I’m sure most of you are aware by now that I suffer from Chronic Fatigue Syndrome. The extreme tiredness wrought by this illness has impacted all aspects of my life – I spend most of my time in bed, I had to quit my job, and my social life is lacking (to say the least). It’s about as awful as it sounds, but after a while I found myself developing handy coping mechanisms and energy conservation techniques that have allowed me maximum energy to focus on the things that are important to me and lead a productive life.
1. The ‘Exhausted’ Routine
On days I’m exhausted from the second I wake up, but still have to face the world, my ‘exhausted’ routine is a life saver. Having a specific routine for these days minimises the need to think too much about things or make decisions that use up the little energy I have.
I have an easy breakfast, I wear my ‘uniform’ – something that makes me feel good but is still comfortable – and I do the most basic hair and make up I can. A minimal wardrobe concept will really help here.
I don’t try to clean or tidy until the important tasks of the day have been done. I will leave mess where it is if I have to, and tidy up when I get home or when I next have energy. The tiniest little shortcuts make all the difference and ensure you have maximum energy for what needs to be done.
Prioritise, prioritise, prioritise!
2. Convenience is Key
Make life easier for yourself: move everything you need throughout the day as close to you as possible. Not having to get up continuously for little essentials really helps conserve energy. I keep things like water, hair ties, moisturiser, lip balm, a candle, books, and medicine within arm’s reach. Usually I will get up for food because I like to have some movement in my day.
If you find yourself regularly getting up for certain things, just move them closer to you. That’s really all there is to it. You: 1. Chronic Fatigue: 0.
3. Don’t Schedule or Plan
… Too much. By all means, keep your goals in place, but if your energy is unreliable you need to learn how to be flexible. Having set plans that involve very specific schedules can work if you know yourself well and factor in things like rest times, but a “go with the flow” mindset is worth getting used to. I’m not always the most flexible so I personally found not planning too much the best approach, and to base everything on how I feel, but everyone is different! You might be a genius at scheduling and have no issue with this.
I usually plan week-to-week, and only plan further ahead for big events. When making plans I warn people from the beginning I might have to cancel or change plans at the last minute. You don’t have to go into detail about your health (don’t ever let yourself feel pressured to talk about the details – it’s completely your choice what you share); simply mention that your health hasn’t been so great lately, and that there’s a chance you may have to cancel. Easy and polite!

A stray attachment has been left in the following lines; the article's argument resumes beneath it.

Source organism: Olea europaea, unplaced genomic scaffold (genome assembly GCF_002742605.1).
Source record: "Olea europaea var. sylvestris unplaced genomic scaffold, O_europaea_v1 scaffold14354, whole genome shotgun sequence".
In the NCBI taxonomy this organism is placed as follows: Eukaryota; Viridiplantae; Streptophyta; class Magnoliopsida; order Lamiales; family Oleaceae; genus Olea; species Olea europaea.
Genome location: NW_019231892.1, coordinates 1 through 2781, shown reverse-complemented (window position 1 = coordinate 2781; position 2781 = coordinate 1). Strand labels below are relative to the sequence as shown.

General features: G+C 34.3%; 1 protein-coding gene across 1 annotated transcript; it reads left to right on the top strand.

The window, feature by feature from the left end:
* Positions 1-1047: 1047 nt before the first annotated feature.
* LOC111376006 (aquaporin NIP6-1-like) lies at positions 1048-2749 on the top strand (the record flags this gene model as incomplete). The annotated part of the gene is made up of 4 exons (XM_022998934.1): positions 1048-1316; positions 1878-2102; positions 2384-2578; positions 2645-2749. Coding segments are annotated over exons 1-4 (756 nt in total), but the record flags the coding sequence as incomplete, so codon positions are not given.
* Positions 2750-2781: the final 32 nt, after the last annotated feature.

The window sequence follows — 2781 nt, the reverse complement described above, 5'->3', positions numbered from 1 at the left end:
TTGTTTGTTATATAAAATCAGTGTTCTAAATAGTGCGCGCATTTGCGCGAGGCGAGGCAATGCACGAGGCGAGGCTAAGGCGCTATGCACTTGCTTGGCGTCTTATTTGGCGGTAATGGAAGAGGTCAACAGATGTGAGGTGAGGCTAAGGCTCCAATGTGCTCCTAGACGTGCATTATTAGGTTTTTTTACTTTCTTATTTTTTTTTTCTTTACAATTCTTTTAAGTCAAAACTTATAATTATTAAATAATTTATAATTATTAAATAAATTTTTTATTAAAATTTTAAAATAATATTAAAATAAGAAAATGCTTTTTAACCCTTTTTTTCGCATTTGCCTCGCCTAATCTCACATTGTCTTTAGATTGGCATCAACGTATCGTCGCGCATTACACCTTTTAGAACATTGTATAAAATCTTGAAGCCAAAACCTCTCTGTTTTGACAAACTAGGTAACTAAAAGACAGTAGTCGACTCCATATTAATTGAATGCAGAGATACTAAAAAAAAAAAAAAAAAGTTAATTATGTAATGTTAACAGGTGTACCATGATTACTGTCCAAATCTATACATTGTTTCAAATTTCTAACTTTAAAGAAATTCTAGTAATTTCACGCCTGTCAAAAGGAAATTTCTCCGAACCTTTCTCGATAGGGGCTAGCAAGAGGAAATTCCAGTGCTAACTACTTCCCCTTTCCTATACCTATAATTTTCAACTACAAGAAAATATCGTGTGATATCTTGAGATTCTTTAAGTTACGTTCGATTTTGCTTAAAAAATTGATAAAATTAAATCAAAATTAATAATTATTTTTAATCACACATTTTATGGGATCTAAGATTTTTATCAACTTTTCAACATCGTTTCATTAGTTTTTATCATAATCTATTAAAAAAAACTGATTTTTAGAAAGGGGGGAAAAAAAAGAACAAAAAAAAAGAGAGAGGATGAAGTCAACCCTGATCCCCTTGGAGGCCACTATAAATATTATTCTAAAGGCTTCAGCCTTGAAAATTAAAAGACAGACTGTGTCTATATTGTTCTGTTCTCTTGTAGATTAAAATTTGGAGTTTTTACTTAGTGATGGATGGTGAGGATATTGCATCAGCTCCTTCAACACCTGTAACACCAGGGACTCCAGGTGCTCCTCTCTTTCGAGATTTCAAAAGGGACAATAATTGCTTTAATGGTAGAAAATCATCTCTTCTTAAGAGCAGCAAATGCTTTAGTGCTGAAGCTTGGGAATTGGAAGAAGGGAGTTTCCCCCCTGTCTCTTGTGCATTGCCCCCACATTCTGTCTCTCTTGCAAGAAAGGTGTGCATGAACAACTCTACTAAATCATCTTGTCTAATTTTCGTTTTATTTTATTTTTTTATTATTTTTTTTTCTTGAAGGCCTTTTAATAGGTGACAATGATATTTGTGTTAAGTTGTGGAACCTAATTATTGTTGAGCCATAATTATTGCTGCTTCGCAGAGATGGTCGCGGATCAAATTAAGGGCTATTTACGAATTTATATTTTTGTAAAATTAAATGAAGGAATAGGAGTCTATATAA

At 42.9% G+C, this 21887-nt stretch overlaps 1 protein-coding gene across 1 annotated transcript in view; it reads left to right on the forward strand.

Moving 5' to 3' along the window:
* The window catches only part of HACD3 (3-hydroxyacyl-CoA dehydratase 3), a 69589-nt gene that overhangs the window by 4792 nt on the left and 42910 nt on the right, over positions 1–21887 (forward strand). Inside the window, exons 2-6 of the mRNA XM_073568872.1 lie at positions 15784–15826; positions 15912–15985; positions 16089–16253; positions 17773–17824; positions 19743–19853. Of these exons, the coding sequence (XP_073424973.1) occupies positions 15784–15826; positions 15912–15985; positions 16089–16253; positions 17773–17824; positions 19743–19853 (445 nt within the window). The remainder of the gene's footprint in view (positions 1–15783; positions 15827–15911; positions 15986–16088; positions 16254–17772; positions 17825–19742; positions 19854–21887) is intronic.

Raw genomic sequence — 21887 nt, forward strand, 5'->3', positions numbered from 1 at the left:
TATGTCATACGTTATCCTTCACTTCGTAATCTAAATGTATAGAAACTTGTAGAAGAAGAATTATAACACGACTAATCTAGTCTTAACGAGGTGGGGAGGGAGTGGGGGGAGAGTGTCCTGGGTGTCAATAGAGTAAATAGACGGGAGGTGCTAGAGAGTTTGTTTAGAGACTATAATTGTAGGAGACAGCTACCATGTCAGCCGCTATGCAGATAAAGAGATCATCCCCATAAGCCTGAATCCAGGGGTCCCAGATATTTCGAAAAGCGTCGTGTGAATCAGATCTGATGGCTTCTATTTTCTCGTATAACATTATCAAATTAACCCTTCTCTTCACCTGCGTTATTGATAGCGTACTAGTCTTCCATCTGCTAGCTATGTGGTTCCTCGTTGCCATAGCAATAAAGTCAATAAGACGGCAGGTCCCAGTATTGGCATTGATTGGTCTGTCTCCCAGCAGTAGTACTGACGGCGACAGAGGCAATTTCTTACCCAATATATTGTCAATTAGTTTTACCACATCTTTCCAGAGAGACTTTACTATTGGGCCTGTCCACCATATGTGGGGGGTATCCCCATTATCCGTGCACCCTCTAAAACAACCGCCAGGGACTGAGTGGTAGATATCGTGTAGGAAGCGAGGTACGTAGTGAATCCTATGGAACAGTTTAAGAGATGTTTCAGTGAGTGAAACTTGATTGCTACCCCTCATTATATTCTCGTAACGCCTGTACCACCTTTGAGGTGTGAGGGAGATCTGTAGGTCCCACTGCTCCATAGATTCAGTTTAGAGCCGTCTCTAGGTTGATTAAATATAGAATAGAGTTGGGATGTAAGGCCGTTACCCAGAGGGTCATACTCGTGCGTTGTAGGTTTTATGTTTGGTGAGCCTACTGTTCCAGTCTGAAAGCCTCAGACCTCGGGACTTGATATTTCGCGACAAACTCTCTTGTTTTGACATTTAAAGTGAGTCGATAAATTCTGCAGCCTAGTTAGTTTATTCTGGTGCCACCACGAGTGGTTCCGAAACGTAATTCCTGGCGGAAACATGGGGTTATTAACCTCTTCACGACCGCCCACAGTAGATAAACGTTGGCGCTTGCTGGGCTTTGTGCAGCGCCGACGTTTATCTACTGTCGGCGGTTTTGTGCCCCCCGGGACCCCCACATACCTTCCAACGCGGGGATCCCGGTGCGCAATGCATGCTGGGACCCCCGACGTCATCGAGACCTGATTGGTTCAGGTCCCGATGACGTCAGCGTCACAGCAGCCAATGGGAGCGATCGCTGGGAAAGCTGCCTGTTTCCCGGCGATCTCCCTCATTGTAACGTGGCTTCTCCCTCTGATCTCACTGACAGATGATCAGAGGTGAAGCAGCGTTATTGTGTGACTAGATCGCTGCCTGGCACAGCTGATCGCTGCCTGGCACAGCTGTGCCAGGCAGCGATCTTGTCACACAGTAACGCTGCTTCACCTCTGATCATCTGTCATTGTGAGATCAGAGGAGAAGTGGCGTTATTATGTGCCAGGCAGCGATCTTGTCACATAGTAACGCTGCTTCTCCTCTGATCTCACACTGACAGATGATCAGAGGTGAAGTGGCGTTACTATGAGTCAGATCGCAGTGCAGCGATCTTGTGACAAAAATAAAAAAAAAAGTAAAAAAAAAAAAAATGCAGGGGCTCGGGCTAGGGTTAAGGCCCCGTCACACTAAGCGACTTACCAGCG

However it’s still your responsibility to know how to ration your energy! Don’t make plans with the idea that you can just bail out last minute. It’s very dishonest and rude! I got better at figuring out how much I could do per week as I went along. The key thing I’ve learned is not to be afraid of losing energy through plans! It’s easy to become anxious about energy loss and avoid doing things because of it, but in my opinion having a good time is always worth the days or weeks I might have to spend in bed in the aftermath.
4. Listen To Your Body!
This is the most important thing you can do. Learn to listen to your body and stop fighting it – it only wants what’s best for you. Your body sends you hints about what it wants, but a lot of us ignore it and do whatever we had “planned” instead. I know from experience that this isn’t wise – the amount of times I’ve disabled myself for a week or more by doing something I knew I shouldn’t is too many.
Listen, be gentle, experiment. Discover the limits of your body – how much exercise, if any, can you do before you exhaust yourself? How long can you spend out of the house (or out of bed) before the tiredness caused by today’s activity carries over into the next day? Do these numbers change based on how tired you already are that day? If you listen, you will be rewarded with more energy to spend on the things that are important to you.
5. Express those emotions
Chronic fatigue is horrible. It has bought a lot of misery to my life, I won’t deny it. But by committing myself to a positive attitude and environment I have been able to control the inevitable bouts of depression and hopelessness that I often face. I can have all the coping mechanisms in the world but I still get upset regularly, I get angry and frustrated, resentful and jealous… I’ve cried rather hysterically a fair few times, to my mother, to my doctor, and there have been times when I felt on the brink of giving up and not bothering to even try anymore. However, at the end of the day, I don’t want to give up. I still want to dream and hope and try.
So I try to keep a positive outlook. I complain when I need to, but I don’t go overboard (don’t trap yourself in the negativity, just let it out and let it go). I watch a lot of comedy television shows & movies (be careful of dramas, they are an energy drain), listen to uplifting songs, and make sure I have a few fun, light-hearted books to read in between the “serious” ones. A gentle yoga routine has been very helpful, too.
However, there’s also nothing wrong with struggling to find the positives either. If it gets too much, seeing a professional is a good first step to monitoring your mood and how you are coping. In fact, even if you are feeling good, a counsellor or psychologist is a great relationship and resource to have in your “coping repertoire”!